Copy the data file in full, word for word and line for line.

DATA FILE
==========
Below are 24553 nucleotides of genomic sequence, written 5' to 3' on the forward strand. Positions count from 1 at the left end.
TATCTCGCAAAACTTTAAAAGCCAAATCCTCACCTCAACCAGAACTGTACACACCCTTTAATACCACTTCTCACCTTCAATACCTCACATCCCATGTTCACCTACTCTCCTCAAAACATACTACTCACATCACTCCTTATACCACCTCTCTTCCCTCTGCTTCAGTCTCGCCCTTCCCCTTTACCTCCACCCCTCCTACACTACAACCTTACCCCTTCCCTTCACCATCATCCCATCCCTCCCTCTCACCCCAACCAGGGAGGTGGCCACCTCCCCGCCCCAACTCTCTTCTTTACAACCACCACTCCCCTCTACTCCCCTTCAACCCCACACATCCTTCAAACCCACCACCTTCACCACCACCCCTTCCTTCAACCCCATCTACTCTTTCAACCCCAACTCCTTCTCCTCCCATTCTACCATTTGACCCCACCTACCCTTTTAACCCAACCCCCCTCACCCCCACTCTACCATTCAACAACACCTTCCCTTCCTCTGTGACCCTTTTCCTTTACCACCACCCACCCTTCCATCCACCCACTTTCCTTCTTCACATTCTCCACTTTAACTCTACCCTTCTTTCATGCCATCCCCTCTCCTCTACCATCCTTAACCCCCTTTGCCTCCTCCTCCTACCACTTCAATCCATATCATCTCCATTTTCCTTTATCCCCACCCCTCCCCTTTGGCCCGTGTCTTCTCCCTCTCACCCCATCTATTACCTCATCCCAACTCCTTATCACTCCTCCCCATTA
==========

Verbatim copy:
Below are 24553 nucleotides of genomic sequence, written 5' to 3' on the forward strand. Positions count from 1 at the left end.
TATCTCGCAAAACTTTAAAAGCCAAATCCTCACCTCAACCAGAACTGTACACACCCTTTAATACCACTTCTCACCTTCAATACCTCACATCCCATGTTCACCTACTCTCCTCAAAACATACTACTCACATCACTCCTTATACCACCTCTCTTCCCTCTGCTTCAGTCTCGCCCTTCCCCTTTACCTCCACCCCTCCTACACTACAACCTTACCCCTTCCCTTCACCATCATCCCATCCCTCCCTCTCACCCCAACCAGGGAGGTGGCCACCTCCCCGCCCCAACTCTCTTCTTTACAACCACCACTCCCCTCTACTCCCCTTCAACCCCACACATCCTTCAAACCCACCACCTTCACCACCACCCCTTCCTTCAACCCCATCTACTCTTTCAACCCCAACTCCTTCTCCTCCCATTCTACCATTTGACCCCACCTACCCTTTTAACCCAACCCCCCTCACCCCCACTCTACCATTCAACAACACCTTCCCTTCCTCTGTGACCCTTTTCCTTTACCACCACCCACCCTTCCATCCACCCACTTTCCTTCTTCACATTCTCCACTTTAACTCTACCCTTCTTTCATGCCATCCCCTCTCCTCTACCATCCTTAACCCCCTTTGCCTCCTCCTCCTACCACTTCAATCCATATCATCTCCATTTTCCTTTATCCCCACCCCTCCCCTTTGGCCCGTGTCTTCTCCCTCTCACCCCATCTATTACCTCATCCCAACTCCTTATCACTCCTCCCCATTA